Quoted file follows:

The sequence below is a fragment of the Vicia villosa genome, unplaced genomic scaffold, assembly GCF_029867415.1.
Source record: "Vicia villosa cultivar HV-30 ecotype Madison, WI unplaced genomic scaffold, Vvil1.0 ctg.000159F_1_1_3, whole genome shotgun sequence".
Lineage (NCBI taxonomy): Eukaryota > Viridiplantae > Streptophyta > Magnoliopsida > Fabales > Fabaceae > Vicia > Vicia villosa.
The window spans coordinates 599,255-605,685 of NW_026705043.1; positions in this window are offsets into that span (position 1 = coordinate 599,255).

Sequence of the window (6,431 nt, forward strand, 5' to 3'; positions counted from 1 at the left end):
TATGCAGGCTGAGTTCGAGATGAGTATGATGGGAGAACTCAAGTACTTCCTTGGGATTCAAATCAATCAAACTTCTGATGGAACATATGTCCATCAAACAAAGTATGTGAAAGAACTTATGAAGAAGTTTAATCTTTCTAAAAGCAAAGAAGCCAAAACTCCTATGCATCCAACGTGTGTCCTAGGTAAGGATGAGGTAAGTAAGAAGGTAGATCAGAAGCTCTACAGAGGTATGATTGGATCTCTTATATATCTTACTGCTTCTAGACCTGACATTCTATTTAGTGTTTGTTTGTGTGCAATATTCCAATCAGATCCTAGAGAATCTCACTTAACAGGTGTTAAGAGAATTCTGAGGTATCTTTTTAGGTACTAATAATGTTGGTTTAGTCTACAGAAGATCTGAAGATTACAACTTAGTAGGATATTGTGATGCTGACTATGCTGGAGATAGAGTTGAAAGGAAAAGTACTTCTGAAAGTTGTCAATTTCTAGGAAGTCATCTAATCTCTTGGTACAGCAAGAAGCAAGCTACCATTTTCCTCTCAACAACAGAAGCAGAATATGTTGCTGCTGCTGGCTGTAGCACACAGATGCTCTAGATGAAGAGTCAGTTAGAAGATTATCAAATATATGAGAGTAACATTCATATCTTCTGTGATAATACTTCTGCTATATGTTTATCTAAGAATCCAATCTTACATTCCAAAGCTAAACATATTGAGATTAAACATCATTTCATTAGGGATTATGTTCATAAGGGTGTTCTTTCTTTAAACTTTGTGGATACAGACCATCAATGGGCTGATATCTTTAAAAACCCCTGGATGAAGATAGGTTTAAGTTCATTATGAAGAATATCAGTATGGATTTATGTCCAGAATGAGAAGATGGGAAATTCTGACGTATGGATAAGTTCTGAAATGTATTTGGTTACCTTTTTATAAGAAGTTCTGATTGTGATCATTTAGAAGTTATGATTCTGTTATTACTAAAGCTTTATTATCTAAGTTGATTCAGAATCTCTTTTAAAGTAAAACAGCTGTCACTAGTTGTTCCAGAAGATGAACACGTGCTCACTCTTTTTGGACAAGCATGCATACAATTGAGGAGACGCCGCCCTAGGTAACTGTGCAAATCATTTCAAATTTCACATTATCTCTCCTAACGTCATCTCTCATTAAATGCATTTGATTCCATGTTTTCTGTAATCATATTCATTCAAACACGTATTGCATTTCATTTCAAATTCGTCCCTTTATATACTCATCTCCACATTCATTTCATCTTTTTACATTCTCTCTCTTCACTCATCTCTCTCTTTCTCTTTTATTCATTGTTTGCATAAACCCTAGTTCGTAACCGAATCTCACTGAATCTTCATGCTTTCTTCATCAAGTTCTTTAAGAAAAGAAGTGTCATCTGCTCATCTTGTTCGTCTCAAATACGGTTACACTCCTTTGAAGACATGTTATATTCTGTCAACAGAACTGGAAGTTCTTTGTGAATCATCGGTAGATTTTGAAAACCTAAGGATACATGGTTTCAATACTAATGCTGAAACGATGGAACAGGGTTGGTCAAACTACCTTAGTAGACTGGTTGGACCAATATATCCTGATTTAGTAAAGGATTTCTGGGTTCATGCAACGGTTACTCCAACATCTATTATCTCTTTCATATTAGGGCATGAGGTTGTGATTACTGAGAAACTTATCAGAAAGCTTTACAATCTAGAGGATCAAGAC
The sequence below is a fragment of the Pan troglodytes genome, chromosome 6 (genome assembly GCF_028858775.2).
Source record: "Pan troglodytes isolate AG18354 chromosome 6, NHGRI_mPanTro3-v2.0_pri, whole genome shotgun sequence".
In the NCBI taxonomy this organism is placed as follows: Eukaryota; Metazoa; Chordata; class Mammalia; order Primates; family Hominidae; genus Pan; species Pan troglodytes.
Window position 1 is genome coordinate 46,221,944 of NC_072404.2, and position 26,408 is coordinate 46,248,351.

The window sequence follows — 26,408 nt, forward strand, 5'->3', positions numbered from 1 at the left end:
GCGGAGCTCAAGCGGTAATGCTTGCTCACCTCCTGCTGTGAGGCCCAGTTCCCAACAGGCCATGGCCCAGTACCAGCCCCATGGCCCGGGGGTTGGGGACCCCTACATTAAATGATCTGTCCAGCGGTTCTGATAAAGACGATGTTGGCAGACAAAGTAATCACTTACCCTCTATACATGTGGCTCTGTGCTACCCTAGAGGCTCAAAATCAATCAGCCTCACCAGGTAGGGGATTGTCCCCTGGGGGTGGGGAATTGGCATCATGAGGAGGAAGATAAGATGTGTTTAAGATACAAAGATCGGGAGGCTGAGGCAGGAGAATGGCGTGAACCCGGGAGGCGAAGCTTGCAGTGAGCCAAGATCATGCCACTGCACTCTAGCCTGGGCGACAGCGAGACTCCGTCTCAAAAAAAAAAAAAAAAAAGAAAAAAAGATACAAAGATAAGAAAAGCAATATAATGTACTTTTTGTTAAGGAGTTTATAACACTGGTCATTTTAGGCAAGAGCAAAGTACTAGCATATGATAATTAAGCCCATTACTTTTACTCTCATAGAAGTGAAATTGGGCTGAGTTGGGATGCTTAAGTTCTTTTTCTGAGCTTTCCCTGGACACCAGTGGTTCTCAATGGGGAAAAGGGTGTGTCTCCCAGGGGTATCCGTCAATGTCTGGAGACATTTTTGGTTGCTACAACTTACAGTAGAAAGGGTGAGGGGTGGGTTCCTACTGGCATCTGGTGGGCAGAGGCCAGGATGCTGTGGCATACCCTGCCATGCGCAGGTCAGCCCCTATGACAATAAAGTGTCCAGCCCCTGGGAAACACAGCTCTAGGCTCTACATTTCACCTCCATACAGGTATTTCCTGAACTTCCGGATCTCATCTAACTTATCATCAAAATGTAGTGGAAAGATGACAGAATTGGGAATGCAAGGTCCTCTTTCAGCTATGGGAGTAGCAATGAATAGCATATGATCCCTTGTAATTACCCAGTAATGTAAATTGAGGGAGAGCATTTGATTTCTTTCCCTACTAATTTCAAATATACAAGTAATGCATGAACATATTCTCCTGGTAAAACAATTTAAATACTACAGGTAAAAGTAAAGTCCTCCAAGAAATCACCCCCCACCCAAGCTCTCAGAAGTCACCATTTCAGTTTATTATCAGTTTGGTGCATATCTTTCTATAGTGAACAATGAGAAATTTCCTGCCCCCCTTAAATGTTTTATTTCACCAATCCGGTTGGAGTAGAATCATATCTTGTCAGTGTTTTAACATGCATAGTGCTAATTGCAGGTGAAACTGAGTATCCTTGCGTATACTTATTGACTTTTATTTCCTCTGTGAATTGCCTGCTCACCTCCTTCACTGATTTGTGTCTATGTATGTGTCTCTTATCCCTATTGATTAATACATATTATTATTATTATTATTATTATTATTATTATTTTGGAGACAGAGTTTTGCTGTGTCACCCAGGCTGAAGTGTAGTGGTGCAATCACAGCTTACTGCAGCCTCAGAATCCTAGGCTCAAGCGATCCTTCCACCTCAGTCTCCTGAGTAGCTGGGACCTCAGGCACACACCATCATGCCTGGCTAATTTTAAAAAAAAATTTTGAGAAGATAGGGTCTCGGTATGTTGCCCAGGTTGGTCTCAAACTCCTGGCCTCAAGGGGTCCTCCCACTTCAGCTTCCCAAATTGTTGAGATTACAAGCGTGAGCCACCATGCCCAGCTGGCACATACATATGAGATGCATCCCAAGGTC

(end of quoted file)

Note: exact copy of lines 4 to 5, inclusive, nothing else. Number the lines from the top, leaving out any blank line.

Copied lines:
The window spans coordinates 599,255-605,685 of NW_026705043.1; positions in this window are offsets into that span (position 1 = coordinate 599,255).

Sequence of the window (6,431 nt, forward strand, 5' to 3'; positions counted from 1 at the left end):